Authors: A.V. Lowe
Addresses: Senior Lecturer, Faculty of Law, University of Manchester, Manchester M13 9PL, UK
Abstract: How is it that movements of goods within the United Kingdom may require the permission not only of the UK government but also of the United States government? This paper seeks to provide some answers to that question. It begins with the development of export controls since the end of the Second World War, via CoCom – the Co-ordinating Committee – an organization, technically independent of NATO, representing (eventually) most western European nations. This is followed by an outline of the main features of the current US and UK controls. The opposition of European states to some of the economic and political features of US controls is described. Although there is a broad consensus on the necessity for controlling exports for security considerations, it became apparent early on that the economic interests of the European partners, who relied heavily on export trade, differed from those of the USA, with their huge domestic markets. The paper concludes with some observations on various possible future developments.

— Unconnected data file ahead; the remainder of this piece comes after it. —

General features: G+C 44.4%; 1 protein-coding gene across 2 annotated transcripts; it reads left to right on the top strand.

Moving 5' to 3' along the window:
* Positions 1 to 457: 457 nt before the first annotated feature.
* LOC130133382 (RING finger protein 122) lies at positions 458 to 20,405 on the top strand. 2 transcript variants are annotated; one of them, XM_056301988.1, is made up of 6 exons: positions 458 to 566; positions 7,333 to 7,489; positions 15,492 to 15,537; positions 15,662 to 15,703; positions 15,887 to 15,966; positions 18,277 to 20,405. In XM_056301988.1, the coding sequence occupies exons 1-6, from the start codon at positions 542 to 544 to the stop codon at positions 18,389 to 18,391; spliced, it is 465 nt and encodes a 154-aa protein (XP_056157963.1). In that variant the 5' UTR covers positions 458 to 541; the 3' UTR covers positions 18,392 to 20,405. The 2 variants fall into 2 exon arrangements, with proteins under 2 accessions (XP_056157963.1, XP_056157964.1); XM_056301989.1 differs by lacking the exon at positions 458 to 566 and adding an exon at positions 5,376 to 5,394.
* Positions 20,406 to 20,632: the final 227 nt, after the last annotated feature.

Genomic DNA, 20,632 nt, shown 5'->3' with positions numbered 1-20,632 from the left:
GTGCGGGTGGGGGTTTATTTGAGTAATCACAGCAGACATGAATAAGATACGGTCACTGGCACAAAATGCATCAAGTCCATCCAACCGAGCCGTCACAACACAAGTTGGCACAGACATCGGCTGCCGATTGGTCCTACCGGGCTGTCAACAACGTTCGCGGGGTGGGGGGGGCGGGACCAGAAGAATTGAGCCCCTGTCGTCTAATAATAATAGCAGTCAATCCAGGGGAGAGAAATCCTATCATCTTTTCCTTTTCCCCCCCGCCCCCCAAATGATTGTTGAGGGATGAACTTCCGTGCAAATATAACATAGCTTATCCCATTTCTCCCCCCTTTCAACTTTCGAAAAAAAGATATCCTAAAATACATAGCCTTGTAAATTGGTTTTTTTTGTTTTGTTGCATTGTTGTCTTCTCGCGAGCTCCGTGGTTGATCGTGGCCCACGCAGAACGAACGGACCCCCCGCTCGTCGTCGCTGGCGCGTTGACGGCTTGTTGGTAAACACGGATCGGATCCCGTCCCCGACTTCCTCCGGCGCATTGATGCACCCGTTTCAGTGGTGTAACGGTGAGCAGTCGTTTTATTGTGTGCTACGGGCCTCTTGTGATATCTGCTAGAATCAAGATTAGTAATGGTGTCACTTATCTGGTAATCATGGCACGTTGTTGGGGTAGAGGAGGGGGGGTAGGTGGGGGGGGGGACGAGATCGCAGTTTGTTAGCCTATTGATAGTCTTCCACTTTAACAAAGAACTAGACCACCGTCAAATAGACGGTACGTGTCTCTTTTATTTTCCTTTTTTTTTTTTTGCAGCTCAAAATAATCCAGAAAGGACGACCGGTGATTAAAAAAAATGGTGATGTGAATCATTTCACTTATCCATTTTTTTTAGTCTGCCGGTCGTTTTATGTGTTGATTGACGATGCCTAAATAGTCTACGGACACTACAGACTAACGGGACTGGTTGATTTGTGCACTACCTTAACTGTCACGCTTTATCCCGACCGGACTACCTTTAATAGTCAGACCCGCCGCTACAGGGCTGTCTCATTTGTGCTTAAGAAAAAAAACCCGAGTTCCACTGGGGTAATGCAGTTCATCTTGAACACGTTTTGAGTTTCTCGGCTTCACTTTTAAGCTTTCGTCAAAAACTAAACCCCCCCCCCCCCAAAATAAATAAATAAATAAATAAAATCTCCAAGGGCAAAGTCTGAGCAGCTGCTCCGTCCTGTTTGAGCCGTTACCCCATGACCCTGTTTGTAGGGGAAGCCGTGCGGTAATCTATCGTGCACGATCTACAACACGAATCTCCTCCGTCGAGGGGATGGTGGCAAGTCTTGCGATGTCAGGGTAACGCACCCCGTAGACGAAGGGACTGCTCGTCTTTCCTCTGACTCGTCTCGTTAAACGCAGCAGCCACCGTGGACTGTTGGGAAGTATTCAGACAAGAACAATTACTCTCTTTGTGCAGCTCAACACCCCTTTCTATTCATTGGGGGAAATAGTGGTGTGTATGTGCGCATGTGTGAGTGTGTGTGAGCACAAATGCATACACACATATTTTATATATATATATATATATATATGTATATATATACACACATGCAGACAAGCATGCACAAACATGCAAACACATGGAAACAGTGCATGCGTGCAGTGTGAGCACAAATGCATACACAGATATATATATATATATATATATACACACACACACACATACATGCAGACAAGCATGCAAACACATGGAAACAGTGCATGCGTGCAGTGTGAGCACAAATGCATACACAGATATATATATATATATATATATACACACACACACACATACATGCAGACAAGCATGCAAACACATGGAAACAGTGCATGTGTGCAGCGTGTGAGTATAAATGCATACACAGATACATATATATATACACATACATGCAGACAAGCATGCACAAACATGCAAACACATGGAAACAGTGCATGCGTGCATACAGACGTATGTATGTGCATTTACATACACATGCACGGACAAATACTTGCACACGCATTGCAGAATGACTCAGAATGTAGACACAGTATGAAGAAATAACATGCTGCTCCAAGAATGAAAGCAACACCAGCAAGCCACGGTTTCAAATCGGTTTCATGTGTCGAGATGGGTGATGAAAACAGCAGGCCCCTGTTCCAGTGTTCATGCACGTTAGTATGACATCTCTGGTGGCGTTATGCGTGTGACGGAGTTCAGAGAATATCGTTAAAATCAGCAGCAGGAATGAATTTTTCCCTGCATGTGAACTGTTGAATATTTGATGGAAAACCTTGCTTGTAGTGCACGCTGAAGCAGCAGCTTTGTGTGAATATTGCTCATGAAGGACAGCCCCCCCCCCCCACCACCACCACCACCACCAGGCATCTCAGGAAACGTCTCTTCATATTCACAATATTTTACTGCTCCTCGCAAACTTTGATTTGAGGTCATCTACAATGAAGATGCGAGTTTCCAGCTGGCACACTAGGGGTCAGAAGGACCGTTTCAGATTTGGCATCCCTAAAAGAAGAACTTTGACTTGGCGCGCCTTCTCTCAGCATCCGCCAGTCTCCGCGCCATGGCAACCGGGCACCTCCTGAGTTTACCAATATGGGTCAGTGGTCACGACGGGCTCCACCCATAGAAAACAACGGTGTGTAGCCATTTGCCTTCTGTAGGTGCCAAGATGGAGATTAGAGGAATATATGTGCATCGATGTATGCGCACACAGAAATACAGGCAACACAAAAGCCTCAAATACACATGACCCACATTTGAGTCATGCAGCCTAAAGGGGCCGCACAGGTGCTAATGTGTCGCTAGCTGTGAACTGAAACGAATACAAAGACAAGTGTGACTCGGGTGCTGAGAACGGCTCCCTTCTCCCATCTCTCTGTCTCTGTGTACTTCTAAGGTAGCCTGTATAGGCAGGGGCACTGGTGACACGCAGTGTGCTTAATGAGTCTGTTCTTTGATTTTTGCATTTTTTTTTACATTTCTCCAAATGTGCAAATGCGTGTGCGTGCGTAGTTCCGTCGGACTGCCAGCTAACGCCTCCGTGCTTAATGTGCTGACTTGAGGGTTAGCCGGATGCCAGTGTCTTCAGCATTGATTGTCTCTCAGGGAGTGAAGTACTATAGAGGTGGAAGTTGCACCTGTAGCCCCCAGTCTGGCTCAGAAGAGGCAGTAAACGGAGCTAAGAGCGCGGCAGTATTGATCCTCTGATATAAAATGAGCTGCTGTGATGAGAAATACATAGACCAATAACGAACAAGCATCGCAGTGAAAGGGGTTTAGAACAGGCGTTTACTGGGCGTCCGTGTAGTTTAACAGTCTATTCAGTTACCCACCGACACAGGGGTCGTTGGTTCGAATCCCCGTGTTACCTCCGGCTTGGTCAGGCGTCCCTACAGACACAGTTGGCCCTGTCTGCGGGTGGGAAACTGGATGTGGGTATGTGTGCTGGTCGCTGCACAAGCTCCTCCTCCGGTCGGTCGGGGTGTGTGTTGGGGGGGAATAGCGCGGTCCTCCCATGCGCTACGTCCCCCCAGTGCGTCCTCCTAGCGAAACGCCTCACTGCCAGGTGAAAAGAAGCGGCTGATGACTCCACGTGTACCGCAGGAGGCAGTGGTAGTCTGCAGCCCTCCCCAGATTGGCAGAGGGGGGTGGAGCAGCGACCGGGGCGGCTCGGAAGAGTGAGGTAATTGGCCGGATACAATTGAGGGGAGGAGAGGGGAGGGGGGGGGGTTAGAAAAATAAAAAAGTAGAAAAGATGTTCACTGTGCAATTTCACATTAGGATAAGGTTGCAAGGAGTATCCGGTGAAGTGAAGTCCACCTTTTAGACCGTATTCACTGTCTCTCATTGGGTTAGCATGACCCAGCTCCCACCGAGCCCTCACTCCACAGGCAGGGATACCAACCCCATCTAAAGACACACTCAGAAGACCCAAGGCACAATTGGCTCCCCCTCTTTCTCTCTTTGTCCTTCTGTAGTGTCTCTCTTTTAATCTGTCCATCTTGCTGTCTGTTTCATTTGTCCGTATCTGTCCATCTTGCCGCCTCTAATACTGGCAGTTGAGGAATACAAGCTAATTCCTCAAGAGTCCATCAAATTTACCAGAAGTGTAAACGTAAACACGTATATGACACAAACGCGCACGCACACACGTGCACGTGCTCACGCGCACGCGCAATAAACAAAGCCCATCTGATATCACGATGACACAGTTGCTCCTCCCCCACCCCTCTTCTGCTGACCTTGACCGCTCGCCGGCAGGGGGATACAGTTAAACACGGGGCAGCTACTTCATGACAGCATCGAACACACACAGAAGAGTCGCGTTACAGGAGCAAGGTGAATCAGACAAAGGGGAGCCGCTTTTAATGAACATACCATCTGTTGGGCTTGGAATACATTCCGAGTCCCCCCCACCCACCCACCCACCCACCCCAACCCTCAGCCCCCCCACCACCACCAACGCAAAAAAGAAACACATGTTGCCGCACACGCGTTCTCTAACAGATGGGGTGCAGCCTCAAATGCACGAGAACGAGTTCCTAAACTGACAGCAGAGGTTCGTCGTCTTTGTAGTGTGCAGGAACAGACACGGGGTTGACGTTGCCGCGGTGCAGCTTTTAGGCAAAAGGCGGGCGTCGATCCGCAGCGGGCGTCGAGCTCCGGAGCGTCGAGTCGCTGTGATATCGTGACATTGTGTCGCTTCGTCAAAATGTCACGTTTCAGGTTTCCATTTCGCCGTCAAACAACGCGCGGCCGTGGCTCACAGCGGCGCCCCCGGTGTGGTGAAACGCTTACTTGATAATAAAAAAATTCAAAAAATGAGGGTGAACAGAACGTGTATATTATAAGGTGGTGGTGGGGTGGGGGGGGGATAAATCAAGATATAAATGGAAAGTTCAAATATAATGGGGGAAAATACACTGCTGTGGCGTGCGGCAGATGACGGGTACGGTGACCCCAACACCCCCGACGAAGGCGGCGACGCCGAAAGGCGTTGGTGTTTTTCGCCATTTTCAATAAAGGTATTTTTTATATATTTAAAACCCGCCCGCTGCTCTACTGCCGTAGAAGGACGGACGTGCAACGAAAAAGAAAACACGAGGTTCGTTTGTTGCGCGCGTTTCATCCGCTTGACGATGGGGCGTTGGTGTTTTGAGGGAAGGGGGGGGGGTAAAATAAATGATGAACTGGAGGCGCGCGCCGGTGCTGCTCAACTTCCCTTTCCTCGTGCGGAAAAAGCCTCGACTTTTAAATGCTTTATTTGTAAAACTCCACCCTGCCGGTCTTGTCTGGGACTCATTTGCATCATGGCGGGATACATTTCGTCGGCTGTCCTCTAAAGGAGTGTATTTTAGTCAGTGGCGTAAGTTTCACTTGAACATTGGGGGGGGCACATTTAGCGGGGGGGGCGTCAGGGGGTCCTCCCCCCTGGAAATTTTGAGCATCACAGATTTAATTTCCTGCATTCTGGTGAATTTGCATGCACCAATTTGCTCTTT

Keywords: export controls; technology; US law; extra-territoriality; exporting; export embargoes; Europe; USA; United States; UK; United Kingdom.
International Journal of Technology Management, 1988 Vol.3 No.1/2, pp.71 - 85
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